Along with weapons having upgrading components, you have various armor pieces and each of those can be upgraded with relics. I like being able to customize my character with different abilities and I do change out depending on the level I’m heading into.

With the game coming out of Early Access, Sairento VR comes with a campaign mode that adds some narrative to the game. You get a basic story to play through, but the levels are mostly the same as those you find in the early access version of the game. I’m glad that the developers added a campaign aspect, but it does take some work.

For starters, I ran into a mission gate on the fifth level of the campaign. You have to play through a few generic mission levels before you proceed in the story. I don’t know why the developers thought this would be a good idea, but I don’t enjoy being locked out of a campaign just because I didn’t grind through some mission levels.

The presentation is mostly some voice overs and text, which is OK, but there needs to be some more work with the interface. I started out the first level of the campaign and the voice over told me to go pick up the guns. For the next five minutes, I went jumping around this medium sized area looking for some guns, only to find it on the ground which had nothing to make it stand out. The game has an arrow to point you to extraction points to end a level, but small indicators of objectives like this would have helped me not waste time.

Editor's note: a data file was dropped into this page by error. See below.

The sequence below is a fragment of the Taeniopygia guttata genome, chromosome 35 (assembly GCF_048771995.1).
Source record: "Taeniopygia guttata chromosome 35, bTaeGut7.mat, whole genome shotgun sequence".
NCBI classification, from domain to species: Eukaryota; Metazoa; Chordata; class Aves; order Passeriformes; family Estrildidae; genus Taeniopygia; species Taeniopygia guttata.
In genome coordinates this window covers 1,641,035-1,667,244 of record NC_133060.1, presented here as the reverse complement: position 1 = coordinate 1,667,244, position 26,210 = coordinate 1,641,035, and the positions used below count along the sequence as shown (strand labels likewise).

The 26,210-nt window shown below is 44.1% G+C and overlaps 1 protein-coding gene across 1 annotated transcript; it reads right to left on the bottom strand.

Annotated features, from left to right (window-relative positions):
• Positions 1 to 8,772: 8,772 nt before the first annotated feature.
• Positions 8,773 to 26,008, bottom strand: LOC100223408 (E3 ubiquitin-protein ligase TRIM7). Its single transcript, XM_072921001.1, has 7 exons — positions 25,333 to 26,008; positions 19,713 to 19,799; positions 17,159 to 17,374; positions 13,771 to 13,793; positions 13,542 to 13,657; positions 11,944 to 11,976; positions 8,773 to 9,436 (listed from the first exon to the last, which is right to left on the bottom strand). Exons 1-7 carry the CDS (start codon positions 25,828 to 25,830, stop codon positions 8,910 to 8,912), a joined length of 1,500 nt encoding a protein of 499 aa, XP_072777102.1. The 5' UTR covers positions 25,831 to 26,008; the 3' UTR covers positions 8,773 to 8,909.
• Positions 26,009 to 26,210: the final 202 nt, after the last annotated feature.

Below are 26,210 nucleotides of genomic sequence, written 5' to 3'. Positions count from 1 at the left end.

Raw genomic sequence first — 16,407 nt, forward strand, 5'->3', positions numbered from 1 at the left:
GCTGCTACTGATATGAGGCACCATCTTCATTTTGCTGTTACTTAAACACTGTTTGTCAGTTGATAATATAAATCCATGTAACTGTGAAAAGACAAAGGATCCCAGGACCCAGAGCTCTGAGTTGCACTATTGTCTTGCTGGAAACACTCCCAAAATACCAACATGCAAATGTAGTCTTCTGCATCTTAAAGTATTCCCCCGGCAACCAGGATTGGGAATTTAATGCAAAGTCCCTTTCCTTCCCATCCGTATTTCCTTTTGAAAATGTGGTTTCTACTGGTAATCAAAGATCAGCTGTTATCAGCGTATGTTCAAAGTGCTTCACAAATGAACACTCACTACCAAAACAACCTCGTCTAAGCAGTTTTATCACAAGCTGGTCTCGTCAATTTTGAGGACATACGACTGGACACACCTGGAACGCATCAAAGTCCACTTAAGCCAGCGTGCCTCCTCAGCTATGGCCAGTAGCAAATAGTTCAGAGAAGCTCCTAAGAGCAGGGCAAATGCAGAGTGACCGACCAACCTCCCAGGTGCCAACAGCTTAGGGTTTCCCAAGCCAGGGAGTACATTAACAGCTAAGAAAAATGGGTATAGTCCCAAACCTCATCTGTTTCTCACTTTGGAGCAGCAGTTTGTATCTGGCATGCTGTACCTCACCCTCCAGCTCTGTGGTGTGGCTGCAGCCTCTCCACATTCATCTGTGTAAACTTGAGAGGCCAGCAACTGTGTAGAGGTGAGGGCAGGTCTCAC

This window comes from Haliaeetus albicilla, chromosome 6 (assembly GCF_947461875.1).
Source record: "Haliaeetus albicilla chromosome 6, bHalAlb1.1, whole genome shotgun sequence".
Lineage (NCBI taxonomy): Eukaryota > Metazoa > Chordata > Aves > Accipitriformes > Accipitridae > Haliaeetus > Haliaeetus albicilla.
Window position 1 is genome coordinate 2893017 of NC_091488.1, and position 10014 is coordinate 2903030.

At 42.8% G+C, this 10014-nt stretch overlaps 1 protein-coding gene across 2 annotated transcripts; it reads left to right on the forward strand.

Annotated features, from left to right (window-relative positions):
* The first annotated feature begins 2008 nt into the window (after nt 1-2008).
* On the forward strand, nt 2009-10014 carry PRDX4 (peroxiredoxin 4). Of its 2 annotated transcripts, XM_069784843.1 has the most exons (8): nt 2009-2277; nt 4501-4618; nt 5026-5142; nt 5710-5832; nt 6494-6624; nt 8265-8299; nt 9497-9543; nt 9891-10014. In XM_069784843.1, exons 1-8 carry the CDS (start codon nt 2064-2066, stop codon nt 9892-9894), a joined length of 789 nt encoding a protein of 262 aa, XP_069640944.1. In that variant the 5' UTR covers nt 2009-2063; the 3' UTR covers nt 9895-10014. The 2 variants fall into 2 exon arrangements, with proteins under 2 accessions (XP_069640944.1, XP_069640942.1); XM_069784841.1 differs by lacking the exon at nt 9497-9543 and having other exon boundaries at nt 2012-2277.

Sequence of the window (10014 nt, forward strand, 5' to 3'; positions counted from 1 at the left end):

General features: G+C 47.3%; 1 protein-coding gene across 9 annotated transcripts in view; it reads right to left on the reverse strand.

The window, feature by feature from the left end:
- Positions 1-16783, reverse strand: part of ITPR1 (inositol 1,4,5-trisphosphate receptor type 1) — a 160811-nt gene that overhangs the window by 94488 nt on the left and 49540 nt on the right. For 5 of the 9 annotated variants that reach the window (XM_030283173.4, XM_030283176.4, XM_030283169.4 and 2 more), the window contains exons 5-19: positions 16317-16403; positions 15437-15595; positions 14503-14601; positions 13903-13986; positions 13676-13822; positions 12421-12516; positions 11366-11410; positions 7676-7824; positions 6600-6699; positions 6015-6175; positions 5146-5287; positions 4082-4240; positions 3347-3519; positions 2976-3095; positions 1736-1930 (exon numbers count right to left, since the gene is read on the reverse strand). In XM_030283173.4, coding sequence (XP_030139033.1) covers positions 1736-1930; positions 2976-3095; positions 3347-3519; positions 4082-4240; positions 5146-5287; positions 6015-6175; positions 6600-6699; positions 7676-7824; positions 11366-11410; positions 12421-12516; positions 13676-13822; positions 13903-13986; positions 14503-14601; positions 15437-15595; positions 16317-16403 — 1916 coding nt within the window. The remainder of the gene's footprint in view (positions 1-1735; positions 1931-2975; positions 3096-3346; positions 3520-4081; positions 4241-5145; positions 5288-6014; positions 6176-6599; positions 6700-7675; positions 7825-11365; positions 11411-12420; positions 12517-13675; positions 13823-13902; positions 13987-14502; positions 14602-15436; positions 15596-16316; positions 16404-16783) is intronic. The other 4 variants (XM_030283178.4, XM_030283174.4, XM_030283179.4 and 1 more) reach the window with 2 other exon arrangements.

Campaign levels are mostly clearing a room and then moving on to the next with the occasional panel interaction with a hover hand. Again, a small arrow to indicate where to go next after you clear out a room would have helped immensely as you can get turned around pretty easily while fighting and finding the doorway to the next part can be a little annoying. Yes, the doors have a small green light to let you know where to go next, but when you are far away it can take some time to locate.

And when you die, you start over in that level, which is by far the most annoying part of the campaign. The game’s pretty tough and you can easily die when a large group of enemies swarm you. I’ve had a few times where I fought through four rooms only to die and be put back at the beginning. A checkpoint system is sorely needed in campaign mode because I’ve actually quit a few times from the frustration of being oh so close and then be thrown back to the beginning.

The campaign seems pretty basic and the developers pushed this in for the release, but I feel a lot more work needs to be done to make it a complete experience.